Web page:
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20 May 2020

Through the eyes of: a diver, photographer and volunteer

Written by Jack Laws, Volunteer, St Abb’s Head NNR
A black and white photo of a man in a diving suit with flippers, standing on a pebbly beach. A steep rock face can be seen in the background.
Jack about to go shore diving off Pettico Wick
Jack first came to St Abb’s Head as a young man in pursuit of world-class diving. He soon found out that the amazing underwater life was just part of the place’s amazing attributes.

I first became aware of St Abb’s Head in the mid-1950s when I came up from Newcastle with the Hypothalassian Diving Club. We were told about the good diving by the Royal Marines, who used the clear waters around the Head as a training ground, and that was the start of what I can only describe as a love affair with this fantastic area.

A black and white photo of a group of people sitting in front of a tent, eating and drinking. Clothes are stretched over the guy ropes to dry.
The Hypothalassian Diving Club camping next to the Mire Loch in the 1950s

For the last six decades I have walked the land, sailed in my various boats or swam underwater in this magic place, taking photographs as I went. I soon learned to bring a pair of walking boots as, if the water was not suitable for diving, we would go and explore the land and see the beauty of the seabirds on the cliffs. Eventually, like a lot of other divers, I bought a boat so that I could take my wife and two daughters around to Pettico Wick, tie up at the slip and then explore and have a cup of coffee from our flask. In those days there were no dedicated dive boats at St Abbs, so the best we could do was to be taken out to retrieve lost lobster pots and enjoy the rest of the dive exploring the wonderful underwater landscape. These fantastic but barren cliff faces don’t stop when they reach the water but carry on and are immediately covered in the most amazing sea life.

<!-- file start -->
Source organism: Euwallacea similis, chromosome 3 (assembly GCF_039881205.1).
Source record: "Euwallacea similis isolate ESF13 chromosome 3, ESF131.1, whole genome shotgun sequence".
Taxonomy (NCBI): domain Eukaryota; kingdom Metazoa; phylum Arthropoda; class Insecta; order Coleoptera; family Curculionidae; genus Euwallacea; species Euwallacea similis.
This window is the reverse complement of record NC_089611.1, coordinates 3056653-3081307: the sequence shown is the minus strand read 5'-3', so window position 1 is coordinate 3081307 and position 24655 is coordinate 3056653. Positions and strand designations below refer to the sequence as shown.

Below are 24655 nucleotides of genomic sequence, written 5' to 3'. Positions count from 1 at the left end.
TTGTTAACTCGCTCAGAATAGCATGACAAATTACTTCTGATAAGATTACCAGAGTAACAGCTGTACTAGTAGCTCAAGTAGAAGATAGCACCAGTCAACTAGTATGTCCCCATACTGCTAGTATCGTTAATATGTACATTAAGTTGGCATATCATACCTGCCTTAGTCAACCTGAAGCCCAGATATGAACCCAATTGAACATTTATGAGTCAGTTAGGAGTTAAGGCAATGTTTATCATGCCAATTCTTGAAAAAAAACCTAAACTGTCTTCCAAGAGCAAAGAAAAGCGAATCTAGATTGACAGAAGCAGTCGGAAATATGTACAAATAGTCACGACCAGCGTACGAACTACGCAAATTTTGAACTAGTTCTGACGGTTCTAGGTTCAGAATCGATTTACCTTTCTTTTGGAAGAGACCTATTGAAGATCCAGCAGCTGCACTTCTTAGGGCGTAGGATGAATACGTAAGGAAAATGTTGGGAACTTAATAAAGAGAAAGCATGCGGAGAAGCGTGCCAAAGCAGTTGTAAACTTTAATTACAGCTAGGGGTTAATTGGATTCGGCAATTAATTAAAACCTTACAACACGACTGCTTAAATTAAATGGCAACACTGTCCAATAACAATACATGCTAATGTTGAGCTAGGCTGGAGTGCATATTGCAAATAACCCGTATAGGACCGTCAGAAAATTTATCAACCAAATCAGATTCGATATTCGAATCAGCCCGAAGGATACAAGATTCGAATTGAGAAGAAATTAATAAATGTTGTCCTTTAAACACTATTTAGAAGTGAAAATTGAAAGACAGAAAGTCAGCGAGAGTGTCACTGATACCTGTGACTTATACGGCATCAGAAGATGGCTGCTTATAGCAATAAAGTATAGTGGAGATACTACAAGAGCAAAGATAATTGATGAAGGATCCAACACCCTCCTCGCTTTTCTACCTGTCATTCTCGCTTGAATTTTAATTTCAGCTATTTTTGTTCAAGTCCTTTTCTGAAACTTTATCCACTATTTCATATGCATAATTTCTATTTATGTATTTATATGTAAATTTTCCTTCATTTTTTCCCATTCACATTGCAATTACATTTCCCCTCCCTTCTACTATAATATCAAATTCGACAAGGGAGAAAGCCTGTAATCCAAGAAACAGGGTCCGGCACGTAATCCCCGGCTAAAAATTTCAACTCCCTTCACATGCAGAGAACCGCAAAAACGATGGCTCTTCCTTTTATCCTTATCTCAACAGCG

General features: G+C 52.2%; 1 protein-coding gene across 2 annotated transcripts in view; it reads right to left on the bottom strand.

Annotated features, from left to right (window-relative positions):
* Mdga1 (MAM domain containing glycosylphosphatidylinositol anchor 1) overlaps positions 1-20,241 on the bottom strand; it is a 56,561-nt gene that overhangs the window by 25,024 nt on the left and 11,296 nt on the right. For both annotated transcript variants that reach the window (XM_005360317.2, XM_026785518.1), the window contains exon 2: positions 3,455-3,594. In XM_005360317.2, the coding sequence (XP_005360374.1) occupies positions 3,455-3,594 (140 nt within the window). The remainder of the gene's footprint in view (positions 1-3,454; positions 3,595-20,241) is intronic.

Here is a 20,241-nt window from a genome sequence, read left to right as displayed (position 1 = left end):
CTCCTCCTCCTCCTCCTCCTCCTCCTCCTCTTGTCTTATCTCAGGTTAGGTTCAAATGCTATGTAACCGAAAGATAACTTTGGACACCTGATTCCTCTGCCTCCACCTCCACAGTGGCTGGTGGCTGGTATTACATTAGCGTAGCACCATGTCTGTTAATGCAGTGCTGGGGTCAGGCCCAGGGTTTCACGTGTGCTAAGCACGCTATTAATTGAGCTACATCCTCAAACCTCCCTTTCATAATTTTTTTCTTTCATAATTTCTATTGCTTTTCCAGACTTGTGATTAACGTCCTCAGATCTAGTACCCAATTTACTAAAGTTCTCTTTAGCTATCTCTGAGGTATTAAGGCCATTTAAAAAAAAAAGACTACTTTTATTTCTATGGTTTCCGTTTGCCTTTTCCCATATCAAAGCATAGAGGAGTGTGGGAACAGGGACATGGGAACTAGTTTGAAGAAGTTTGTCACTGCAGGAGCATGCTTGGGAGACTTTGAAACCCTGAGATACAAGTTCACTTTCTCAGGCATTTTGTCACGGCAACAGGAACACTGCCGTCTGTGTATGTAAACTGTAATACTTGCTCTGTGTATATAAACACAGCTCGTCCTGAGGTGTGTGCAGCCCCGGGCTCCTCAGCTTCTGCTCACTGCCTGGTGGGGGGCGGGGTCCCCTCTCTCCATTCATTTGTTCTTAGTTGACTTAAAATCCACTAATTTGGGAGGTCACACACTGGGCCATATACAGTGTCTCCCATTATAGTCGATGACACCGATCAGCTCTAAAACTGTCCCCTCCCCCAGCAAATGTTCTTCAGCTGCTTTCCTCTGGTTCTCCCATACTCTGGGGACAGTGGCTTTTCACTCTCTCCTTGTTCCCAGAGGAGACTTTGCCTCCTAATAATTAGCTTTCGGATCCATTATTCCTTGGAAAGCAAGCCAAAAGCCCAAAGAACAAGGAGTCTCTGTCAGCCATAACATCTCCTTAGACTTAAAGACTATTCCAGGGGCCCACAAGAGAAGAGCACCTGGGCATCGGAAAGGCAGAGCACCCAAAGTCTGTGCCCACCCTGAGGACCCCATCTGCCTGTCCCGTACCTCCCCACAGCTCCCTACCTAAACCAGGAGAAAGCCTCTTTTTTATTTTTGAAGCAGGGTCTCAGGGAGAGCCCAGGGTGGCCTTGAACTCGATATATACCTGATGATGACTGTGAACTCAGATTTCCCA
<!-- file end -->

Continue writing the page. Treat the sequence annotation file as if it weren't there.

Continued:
I got involved with the National Trust for Scotland ranger Kevin in the early 1980s, when one of my friends was lost in a diving accident on the west coast and his wife got permission to plant trees in his memory around the Mire Loch. Members of my diving club and I met the ranger and got to work planting. After that connection had been made, I came and helped when I could find time.

A man stands in a doorway next to an information board about St Abb’s Head NNR Nature Centre. He is smiling.
Jack ready, willing and able to welcome visitors to the reserve

When retired, I volunteered in a more formal position but the digging holes and lifting things soon had to stop as I had developed a back problem which eventually put a stop to my diving, and then old age put a stop to my boating! This did not dampen my enthusiasm for telling visitors about the beauty of the area. I still try to get into the Nature Centre as often as I can.

I have a big collection of underwater photographs that I have taken but I now concentrate on taking photos of our wonderful landscapes and seascapes as well as the animals, birds and flowers with whom we share this incredible place.

A black and white photo of a diver underwater, holding up a camera to his mask.
Underwater paparazzi!

Here are my top tips for photographers coming to St Abb’s Head:

  • Where to go: A good starting point is the Nature Centre, which is situated just beside the car park. Here you’ll find a big 3D map of the Head with timings and distances for the various walks around the nature reserve. But at this point, a warning! If you have a camera or a phone that takes photos, you’ll have to add at least half an hour to any walk you choose!
  • Equipment: A camera with a telephoto lens or a good zoom is great but don’t worry if you only have your phone – it will take fantastic landscapes or seascapes. The nice thing about our birds is that there are points on the walk where you can get quite close to kittiwakes, razorbills and guillemots without disturbing them. Try and get as close as you can to take photos of the wildflowers; if the photo is out of focus, it really doesn’t matter as you can take another one – it’s digital after all. Have you tried putting your camera phone lens against the eyepiece of your binoculars? Give it a try – it does work! It may not perhaps be the best photo you have ever taken, but it will be interesting. If you come across one of the rangers with a telescope on a stand, I’m sure they’ll let you try the same thing with that, as long as they’re not in the middle of a complicated bird count.
  • The best time of day: For landscapes and seascapes, the golden hour is the hour just after sunrise and just before sunset, when the shadows are longer and show up the contours of the land. The light is very yellow, which enhances the green of the grass, especially winter wheat.
  • The best time of year: Any time – there’s always something of interest! In spring, from the end of May onwards, the birds are on the cliffs, and from the end of October the grey seals will be having their pups in the bays. If you have children with you in spring, walk to the lighthouse by turning right out of the car park and follow the road – here the fields will be full of lambs looked after by our neighbours on Northfield Farm (please keep dogs on a lead). Our wildflowers will also be starting to bloom, including orchids, and you can’t miss the thrift; in a good year, this little plant turns the Head into a sea of pink.

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